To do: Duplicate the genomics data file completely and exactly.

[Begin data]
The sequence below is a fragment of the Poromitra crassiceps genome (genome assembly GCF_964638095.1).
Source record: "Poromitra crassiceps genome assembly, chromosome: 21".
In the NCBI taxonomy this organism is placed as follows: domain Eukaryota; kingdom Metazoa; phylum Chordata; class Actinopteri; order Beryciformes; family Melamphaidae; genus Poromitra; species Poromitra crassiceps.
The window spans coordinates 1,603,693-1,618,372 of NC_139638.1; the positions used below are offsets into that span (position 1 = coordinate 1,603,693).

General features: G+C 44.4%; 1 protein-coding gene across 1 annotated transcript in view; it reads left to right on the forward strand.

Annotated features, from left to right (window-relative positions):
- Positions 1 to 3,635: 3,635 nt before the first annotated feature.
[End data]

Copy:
The sequence below is a fragment of the Poromitra crassiceps genome (genome assembly GCF_964638095.1).
Source record: "Poromitra crassiceps genome assembly, chromosome: 21".
In the NCBI taxonomy this organism is placed as follows: domain Eukaryota; kingdom Metazoa; phylum Chordata; class Actinopteri; order Beryciformes; family Melamphaidae; genus Poromitra; species Poromitra crassiceps.
The window spans coordinates 1,603,693-1,618,372 of NC_139638.1; the positions used below are offsets into that span (position 1 = coordinate 1,603,693).

General features: G+C 44.4%; 1 protein-coding gene across 1 annotated transcript in view; it reads left to right on the forward strand.

Annotated features, from left to right (window-relative positions):
- Positions 1 to 3,635: 3,635 nt before the first annotated feature.